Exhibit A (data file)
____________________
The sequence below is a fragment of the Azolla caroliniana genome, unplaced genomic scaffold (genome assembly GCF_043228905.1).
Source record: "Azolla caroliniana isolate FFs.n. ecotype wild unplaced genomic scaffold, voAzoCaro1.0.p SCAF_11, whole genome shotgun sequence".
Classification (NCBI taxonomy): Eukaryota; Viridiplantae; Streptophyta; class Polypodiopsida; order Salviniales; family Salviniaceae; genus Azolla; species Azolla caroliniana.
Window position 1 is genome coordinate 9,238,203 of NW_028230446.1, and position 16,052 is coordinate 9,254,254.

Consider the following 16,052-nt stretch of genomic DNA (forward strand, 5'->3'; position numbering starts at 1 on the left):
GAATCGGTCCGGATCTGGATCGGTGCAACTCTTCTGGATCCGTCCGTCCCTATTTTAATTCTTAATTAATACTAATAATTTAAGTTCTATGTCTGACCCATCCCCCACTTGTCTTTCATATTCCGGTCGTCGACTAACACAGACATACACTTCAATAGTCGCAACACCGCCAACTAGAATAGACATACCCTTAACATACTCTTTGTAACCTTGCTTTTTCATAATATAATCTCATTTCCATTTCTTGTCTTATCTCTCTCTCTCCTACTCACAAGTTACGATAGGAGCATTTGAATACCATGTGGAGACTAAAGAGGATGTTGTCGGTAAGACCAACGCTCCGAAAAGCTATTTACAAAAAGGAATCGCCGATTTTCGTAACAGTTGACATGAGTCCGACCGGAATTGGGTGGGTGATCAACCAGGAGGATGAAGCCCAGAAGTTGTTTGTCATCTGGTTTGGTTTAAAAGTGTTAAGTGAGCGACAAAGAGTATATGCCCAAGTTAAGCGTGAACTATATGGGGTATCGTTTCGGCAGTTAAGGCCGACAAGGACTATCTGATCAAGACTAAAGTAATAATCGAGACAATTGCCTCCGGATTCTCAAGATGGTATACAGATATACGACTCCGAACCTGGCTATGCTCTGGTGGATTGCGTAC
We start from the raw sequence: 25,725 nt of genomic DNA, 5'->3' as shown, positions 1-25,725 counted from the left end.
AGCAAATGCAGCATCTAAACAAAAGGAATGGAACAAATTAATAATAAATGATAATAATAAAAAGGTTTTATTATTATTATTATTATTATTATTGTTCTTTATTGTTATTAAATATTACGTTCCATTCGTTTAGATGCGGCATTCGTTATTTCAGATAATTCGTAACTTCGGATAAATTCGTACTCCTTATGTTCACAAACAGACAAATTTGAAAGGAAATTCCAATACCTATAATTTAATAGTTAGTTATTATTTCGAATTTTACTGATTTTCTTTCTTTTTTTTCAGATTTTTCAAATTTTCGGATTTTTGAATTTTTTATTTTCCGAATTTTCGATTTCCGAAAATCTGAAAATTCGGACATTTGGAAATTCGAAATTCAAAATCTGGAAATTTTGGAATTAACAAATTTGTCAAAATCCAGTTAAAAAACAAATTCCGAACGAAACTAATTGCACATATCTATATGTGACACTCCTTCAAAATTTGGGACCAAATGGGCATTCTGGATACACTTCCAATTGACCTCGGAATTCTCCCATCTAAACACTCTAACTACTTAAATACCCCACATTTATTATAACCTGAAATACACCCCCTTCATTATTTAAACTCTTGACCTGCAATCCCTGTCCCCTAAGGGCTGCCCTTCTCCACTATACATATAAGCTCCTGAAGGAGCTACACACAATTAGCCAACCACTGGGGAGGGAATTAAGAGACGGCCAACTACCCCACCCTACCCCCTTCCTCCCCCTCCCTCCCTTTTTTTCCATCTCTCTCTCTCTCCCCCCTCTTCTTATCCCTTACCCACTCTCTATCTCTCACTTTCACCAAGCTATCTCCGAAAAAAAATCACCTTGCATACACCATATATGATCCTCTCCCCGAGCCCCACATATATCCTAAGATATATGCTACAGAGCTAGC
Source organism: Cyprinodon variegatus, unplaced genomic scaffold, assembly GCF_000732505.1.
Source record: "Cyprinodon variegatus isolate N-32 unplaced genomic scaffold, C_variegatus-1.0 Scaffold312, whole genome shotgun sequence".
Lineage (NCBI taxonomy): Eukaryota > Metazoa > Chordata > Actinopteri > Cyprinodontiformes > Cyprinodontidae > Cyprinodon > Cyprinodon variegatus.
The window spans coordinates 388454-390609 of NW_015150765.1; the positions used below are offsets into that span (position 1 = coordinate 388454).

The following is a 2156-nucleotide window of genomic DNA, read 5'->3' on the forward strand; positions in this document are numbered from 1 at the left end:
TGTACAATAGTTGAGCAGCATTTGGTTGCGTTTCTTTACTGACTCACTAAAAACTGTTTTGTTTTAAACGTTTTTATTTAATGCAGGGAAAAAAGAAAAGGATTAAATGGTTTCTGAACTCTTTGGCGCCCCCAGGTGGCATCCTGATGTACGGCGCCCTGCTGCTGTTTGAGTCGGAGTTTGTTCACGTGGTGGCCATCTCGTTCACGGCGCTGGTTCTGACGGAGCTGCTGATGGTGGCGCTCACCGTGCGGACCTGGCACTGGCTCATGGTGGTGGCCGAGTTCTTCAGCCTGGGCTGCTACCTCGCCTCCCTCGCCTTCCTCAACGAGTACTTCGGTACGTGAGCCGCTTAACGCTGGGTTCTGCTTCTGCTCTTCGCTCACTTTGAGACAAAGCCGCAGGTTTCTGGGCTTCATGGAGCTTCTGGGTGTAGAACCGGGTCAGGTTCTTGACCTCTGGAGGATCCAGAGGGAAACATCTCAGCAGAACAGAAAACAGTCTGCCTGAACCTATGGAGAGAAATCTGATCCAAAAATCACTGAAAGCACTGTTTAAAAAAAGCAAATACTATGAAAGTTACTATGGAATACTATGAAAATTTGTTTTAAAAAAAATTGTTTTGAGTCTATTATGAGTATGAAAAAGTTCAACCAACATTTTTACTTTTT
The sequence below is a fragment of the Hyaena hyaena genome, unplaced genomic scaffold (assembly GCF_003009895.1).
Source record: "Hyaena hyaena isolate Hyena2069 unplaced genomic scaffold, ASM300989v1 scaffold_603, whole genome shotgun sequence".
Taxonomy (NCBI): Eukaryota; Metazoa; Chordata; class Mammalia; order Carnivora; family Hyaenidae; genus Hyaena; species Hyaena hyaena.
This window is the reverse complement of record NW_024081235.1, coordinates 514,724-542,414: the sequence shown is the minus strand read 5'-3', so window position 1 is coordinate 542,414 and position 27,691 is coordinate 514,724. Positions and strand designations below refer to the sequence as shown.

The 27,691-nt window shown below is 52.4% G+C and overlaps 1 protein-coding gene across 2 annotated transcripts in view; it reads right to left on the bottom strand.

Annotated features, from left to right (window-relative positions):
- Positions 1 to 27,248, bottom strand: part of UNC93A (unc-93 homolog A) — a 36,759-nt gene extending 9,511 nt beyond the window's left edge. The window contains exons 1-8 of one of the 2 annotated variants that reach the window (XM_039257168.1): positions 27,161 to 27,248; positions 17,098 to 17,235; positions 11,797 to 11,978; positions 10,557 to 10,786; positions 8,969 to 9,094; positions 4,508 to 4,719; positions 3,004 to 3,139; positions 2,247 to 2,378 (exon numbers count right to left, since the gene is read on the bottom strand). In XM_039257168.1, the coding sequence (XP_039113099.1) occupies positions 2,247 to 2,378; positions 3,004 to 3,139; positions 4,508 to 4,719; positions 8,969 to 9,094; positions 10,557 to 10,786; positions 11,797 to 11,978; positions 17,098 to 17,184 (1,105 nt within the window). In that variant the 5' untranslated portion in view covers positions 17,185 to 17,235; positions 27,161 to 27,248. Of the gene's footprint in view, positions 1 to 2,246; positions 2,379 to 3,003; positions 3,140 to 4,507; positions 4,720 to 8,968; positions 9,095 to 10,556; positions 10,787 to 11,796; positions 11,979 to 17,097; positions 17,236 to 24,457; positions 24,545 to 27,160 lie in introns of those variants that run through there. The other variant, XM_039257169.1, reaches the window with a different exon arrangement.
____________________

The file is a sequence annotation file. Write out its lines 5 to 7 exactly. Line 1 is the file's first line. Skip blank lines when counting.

Consider the following 16,052-nt stretch of genomic DNA (forward strand, 5'->3'; position numbering starts at 1 on the left):
GAATCGGTCCGGATCTGGATCGGTGCAACTCTTCTGGATCCGTCCGTCCCTATTTTAATTCTTAATTAATACTAATAATTTAAGTTCTATGTCTGACCCATCCCCCACTTGTCTTTCATATTCCGGTCGTCGACTAACACAGACATACACTTCAATAGTCGCAACACCGCCAACTAGAATAGACATACCCTTAACATACTCTTTGTAACCTTGCTTTTTCATAATATAATCTCATTTCCATTTCTTGTCTTATCTCTCTCTCTCCTACTCACAAGTTACGATAGGAGCATTTGAATACCATGTGGAGACTAAAGAGGATGTTGTCGGTAAGACCAACGCTCCGAAAAGCTATTTACAAAAAGGAATCGCCGATTTTCGTAACAGTTGACATGAGTCCGACCGGAATTGGGTGGGTGATCAACCAGGAGGATGAAGCCCAGAAGTTGTTTGTCATCTGGTTTGGTTTAAAAGTGTTAAGTGAGCGACAAAGAGTATATGCCCAAGTTAAGCGTGAACTATATGGGGTATCGTTTCGGCAGTTAAGGCCGACAAGGACTATCTGATCAAGACTAAAGTAATAATCGAGACAATTGCCTCCGGATTCTCAAGATGGTATACAGATATACGACTCCGAACCTGGCTATGCTCTGGTGGATTGCGTAC
We start from the raw sequence: 25,725 nt of genomic DNA, 5'->3' as shown, positions 1-25,725 counted from the left end.